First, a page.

“A lot of painters listen to music, I think, while they paint. But I hate to do that. It’s a horror. I can’t really
listen to the music. I’m not really concentrating on it, and I’m not really concentrating on the painting.”

“I love paint. I like watercolours. I like acrylic paint… a little bit. I like house paint. I like oil-based paint,
and I love oil paint. I love the smell of turpentine and I like that world of oil paint very, very, very much.”

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Joan Chen and David Lynch on the set of Twin Peaks, 1990-1991

“There are only 24 hours in a day, and my top priority is working on my films, but I love short film experiments.”

“Some things we forget. But many things we remember on the mental screen, which is the biggest screen of all.”

“The concept of absurdity is something I’m attracted to.”

“Sex is a doorway to something so powerful and mystical, but movies usually depict it in a completely flat way.”

“Humor is very interesting to me. My films are not comedies, but there’s comedy in them from time to time, absurdities, just like in real life.”

“I like things to be orderly.”

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David Lynch with his father, 1949

“The greatest thing my father left me was a love for cutting wood – my love for sawing, especially pine wood.”

“Building a set is like building a place, but it’s a temporary place, because sets usually get torn down. Kind of unfortunate.”

“As a kid, I was always building things. My father had a shop in the house, and we built things – we were kind of a project family. I started out as a painter, and then painting led to cinema, and in cinema, you get to build so many things, or help build them.”

“See, a painting is much cheaper than making a film. And photography is, you know, way cheap. So if I get an idea for a film, there are many ways to get it together and go realise that film. There’s really nothing to be afraid of.”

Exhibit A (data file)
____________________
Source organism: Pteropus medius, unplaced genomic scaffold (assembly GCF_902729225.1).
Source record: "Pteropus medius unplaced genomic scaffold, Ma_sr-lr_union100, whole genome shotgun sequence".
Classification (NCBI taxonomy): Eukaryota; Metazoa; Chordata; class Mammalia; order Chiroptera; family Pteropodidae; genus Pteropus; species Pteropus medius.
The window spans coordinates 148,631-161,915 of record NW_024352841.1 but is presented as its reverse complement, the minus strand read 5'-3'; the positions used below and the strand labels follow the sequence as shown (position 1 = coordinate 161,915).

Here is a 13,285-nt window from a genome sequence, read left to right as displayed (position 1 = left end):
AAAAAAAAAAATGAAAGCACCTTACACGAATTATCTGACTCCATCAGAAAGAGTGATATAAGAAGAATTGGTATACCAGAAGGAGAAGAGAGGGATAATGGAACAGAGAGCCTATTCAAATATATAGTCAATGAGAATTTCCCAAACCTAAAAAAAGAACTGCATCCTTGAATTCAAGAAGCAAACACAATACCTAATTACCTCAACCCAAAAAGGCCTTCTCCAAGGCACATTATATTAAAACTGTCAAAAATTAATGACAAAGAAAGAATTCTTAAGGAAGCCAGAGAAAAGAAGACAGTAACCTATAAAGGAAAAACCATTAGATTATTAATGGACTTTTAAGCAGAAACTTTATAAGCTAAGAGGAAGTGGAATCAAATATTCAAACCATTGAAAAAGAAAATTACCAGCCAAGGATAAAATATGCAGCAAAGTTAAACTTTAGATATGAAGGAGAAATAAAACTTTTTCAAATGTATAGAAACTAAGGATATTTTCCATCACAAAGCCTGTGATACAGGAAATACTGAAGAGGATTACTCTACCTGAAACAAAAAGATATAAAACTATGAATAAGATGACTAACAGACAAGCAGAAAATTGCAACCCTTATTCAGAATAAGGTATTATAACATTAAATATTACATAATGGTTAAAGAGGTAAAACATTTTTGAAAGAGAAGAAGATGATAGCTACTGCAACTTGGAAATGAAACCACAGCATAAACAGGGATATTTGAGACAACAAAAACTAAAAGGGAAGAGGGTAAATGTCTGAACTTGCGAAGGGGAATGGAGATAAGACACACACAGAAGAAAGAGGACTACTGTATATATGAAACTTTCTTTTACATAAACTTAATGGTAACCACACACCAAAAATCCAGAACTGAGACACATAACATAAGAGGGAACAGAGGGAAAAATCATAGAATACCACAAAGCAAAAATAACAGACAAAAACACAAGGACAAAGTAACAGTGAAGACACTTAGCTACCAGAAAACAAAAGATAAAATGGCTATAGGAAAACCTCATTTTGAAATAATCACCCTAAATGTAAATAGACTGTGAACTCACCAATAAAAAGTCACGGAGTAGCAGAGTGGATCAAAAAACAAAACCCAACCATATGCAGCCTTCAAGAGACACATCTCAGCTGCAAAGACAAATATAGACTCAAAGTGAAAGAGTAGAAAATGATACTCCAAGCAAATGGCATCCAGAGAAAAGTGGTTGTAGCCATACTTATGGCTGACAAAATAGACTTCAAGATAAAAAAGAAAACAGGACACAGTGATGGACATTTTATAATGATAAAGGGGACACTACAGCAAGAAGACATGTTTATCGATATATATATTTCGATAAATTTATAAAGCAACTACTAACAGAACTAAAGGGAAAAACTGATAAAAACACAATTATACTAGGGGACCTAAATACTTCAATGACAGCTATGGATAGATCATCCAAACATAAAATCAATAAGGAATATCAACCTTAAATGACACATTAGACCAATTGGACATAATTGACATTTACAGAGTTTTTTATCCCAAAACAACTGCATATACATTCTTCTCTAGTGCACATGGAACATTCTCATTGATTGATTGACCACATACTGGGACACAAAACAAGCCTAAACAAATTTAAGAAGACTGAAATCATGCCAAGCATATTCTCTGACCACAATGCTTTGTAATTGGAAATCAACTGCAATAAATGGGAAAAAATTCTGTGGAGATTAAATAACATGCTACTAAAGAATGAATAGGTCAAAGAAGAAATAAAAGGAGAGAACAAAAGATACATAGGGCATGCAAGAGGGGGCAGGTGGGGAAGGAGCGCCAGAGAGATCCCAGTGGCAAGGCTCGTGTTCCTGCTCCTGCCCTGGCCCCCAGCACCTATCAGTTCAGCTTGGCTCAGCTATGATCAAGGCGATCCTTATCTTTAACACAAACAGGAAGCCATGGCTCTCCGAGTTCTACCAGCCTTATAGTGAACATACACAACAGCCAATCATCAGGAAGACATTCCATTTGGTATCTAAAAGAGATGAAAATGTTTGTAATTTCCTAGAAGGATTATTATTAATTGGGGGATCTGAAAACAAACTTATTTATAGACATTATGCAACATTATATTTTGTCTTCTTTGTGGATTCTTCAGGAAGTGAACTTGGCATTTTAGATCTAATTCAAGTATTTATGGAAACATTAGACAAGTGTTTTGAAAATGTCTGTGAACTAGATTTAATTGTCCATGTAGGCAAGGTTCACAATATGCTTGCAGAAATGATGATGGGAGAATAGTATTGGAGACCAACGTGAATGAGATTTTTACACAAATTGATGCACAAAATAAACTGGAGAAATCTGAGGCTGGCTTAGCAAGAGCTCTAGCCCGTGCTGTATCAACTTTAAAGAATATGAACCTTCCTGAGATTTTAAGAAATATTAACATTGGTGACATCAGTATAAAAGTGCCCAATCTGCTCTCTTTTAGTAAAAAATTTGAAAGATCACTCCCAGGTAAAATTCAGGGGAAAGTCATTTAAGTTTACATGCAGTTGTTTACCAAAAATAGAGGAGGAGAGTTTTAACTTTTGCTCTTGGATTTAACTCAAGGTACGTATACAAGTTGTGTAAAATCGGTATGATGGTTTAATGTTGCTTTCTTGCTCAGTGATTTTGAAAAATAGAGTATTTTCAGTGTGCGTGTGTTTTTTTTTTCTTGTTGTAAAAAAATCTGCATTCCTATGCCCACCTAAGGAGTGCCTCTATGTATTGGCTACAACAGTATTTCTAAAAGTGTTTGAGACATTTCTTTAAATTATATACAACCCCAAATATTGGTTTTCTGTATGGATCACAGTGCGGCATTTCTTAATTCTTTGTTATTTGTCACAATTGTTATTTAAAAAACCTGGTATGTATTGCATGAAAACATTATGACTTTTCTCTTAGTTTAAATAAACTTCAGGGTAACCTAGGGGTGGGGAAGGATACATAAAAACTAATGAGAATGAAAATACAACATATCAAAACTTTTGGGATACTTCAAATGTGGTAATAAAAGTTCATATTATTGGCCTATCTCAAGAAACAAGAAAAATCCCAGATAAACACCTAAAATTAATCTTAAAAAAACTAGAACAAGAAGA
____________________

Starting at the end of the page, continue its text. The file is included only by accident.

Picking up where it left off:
“You get a painting idea, and you go do that. You get a cinema idea, and you go in to do that. The difference is, even though the paintings might take some time to make, with cinema you are booked for a year and a half, minimum.”


David Lynch and Isabella Rossellini, 1988

“More and more people are seeing the films on computers – lousy sound, lousy picture – and they think they’ve seen the film, but they really haven’t.”

“The cinema is really built for the big screen and big sound, so that a person can go into another world and have an experience.”

“What I really like is to be at home, working.”

“I didn’t watch much TV as a kid and I don’ t watch it now. I don’ t find anything beautiful or unique to the medium, and the only thing you can do on TV that you can’t do in film is make a continuing story – which is so cool!”

“Everyone is on the internet but they’re not all talking with each other. There are groups upon groups out there, but they don’t talk to one another. So while the internet brings everyone into a shared space, it does not necessarily bring them together.”


David Lynch and Patricia Arquette on the set of Lost Highway, photographed by Susan Meiselas, 1997

“I believe in creative control. No matter what anyone makes, they should have control over it.”

“You’re right on the money with that. We’re all like detectives in life.
There’s something at the end of the trail that we’re all looking for.”

“I don’t like Thomas Edison. I’m a fan of Nicolai Tesla.”

“I discovered that if one looks a little closer at this beautiful world, there are always red ants underneath.”

 David Lynch